Rachel Berkowitz Wants Everyone to Thrive
No two love stories are ever the same. Rachel Berkowitz’s love for public health, for example, began as a high-schooler in South Florida, when she worked on a project that asked students to establish a hypothetical mobile tuberculosis unit in Miami.
“We had to do all the research, figure out what was already existing, and how it would connect to things,” she remembers. “And I just fell in love with that, the necessity to reflect and engage with so many different groups of people to figure it out.”
Berkowitz, assistant professor of public health, has been at SJSU since 2021, but her community-based public health focus goes back much further. As an undergraduate, she majored in cultural anthropology, and her master’s thesis at Emory University focused on a project in Nairobi, Kenya, in which she collaborated with community researchers to understand the networks of organizations working to improve the quality of community life within an informal settlement (her preferred term for what others refer to as a “slum”) called Mukuru.
Love strikes twice
When Berkowitz came to SJSU, she fell in love again.
“What really resonates with me is that it’s a teaching-centered institution, grounded in its community,” she says. “I also love the centrality of social justice and equity in the public health and recreation department and the fact that SJSU is finding new ways to support research. The ability to be in classrooms with the next generation of public health leaders and also do research that I can connect to is just really an amazing opportunity.”
She’s currently working with Vicky Gomez, assistant professor of public health, on several community-based research projects, including a “qualitative study in support of a health equity agenda” in Santa Clara County. She and Gomez conducted focus groups and interviews with Santa Clara County residents and stakeholders to “understand the health equity priorities of the county.”
Her research at SJSU builds on efforts first started when she came to California and worked at and with various organizations, including Highland Hospital in Oakland, where she partnered with primary care providers, interpreters, staff, and English-, Spanish-, and Mien-speaking patients to develop a patient-centered primary care council.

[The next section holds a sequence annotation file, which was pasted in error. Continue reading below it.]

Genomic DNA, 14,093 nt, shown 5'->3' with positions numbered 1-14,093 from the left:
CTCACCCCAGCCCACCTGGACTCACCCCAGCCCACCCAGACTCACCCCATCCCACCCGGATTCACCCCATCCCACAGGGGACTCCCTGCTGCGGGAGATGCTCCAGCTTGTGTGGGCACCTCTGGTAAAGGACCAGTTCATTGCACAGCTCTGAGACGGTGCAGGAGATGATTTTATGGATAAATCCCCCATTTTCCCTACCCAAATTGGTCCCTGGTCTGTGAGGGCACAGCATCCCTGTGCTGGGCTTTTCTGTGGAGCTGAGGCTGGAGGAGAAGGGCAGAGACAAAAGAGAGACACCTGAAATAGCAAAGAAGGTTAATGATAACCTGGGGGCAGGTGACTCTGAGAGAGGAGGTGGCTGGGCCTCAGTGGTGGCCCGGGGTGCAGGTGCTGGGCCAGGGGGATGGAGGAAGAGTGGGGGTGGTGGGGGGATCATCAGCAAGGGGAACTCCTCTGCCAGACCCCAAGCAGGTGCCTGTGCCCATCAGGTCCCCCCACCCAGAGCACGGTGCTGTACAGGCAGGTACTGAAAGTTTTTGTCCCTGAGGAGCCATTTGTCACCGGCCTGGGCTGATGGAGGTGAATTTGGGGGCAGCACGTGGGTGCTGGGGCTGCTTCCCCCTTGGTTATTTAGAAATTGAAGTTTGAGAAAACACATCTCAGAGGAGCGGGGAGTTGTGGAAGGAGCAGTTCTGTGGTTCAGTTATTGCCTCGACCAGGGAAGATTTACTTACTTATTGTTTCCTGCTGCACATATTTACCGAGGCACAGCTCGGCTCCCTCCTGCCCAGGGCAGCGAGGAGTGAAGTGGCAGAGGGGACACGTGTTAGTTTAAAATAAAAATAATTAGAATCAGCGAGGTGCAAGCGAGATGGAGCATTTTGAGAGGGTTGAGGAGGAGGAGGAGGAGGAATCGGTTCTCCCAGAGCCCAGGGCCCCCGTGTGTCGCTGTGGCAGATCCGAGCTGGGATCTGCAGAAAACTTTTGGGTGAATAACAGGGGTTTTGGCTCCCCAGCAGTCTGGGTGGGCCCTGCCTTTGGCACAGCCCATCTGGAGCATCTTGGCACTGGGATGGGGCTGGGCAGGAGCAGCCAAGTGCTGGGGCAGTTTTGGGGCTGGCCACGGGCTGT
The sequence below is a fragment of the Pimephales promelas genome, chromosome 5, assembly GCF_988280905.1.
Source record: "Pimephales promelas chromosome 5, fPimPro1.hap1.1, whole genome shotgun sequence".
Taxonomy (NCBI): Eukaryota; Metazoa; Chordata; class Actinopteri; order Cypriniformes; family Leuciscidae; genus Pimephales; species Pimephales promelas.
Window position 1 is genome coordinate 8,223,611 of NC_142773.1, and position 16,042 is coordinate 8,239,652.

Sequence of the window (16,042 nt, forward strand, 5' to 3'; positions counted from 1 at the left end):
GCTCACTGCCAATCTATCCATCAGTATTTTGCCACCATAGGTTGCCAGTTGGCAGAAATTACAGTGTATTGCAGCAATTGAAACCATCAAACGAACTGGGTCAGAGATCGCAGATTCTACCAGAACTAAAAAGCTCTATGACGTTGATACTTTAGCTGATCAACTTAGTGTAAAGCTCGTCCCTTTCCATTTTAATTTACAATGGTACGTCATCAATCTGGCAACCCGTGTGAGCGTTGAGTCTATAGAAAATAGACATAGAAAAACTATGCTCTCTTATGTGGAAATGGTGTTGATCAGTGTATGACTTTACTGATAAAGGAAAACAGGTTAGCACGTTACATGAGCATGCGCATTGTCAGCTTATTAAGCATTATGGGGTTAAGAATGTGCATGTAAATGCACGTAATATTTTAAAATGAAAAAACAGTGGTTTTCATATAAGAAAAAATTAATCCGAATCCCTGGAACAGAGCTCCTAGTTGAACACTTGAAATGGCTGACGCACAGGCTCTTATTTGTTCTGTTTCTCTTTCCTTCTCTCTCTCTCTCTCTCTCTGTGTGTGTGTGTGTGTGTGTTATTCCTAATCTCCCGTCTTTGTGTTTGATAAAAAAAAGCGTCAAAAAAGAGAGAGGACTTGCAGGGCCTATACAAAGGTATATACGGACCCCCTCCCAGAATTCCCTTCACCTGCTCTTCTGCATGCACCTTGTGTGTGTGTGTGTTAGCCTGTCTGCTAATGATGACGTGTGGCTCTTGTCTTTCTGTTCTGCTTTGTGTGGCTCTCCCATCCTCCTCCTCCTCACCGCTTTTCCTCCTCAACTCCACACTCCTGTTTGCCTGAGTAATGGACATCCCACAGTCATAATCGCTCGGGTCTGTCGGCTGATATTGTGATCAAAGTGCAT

“The purpose of this multilingual council was both to provide input on changes being proposed in the Adult Medicine Clinic at Highland Hospital and to surface issues that needed to be addressed, particularly centering patients’ experiences,” she explains.
She also received her doctorate of public health (DrPH) at UC Berkeley, where she studied “the relationship between neighborhood quality and risk of preterm birth among Black women in Oakland.” And during a postdoctoral fellowship with UC Berkeley and the Sutter Health Center for Health Systems Research, she continued her work with projects that researched “inequities in severe maternal morbidity” as part of the Carmichael Lab at Stanford Medicine and explored Sutter Health patient, provider, and leadership experiences with the use of telehealth for prenatal and postnatal care during the COVID-19 pandemic.
Another main focus of Berkowitz’s research is applied research, and specifically the discipline of evaluation, which is just what it sounds like: the field of study focused on understanding whether a new idea, program or implementation is working.
“We use evaluation all the time,” Berkowitz says. “When you’re doing performance reviews, that’s evaluation. Any time you do a series of workshops and you take attendance and you pay attention to who shows up one week but not the next, that’s monitoring, which is also part of evaluation. Evaluation is fundamental.”
Berkowitz is currently working with Gomez and colleagues at Stanford Medicine’s Office of Community Engagement to develop a participatory evaluation strategy for Sobrato Philanthropies’ Silicon Valley Program. This essentially means that all the community stakeholders who are part of funded efforts (residents, clients, staff) will be part of the process of developing and implementing the evaluation of the initiative, leading to approaches grounded in community priorities.
Berkowitz also recently became an American Evaluation Association Minority Serving Institution Fellow, which will help further her evaluation projects. She was honored by the award, especially because it centers culturally responsive and equitable evaluation (CREE), which the AEA describes as “an approach that incorporates cultural, structural, and contextual factors (e.g., historical, social, economic, racial, ethnic, gender) using a participatory process that shifts power to individuals most impacted.”
The fellows meet regularly over Zoom to discuss their ongoing learning and projects and are also offered professional development opportunities and support. As part of her main fellowship project, Berkowitz plans to incorporate CREE into her teaching at SJSU.
And like any true romantic, she wants others to fall in love with public health, too.
“Public health is fundamental to existing as a human being,” she says. “My health matters for your health. Your health matters for my health. We need all the gifts that folks with different passions can bring to realize the vision of a world in which we can all maintain wellness in a just and equitable society.”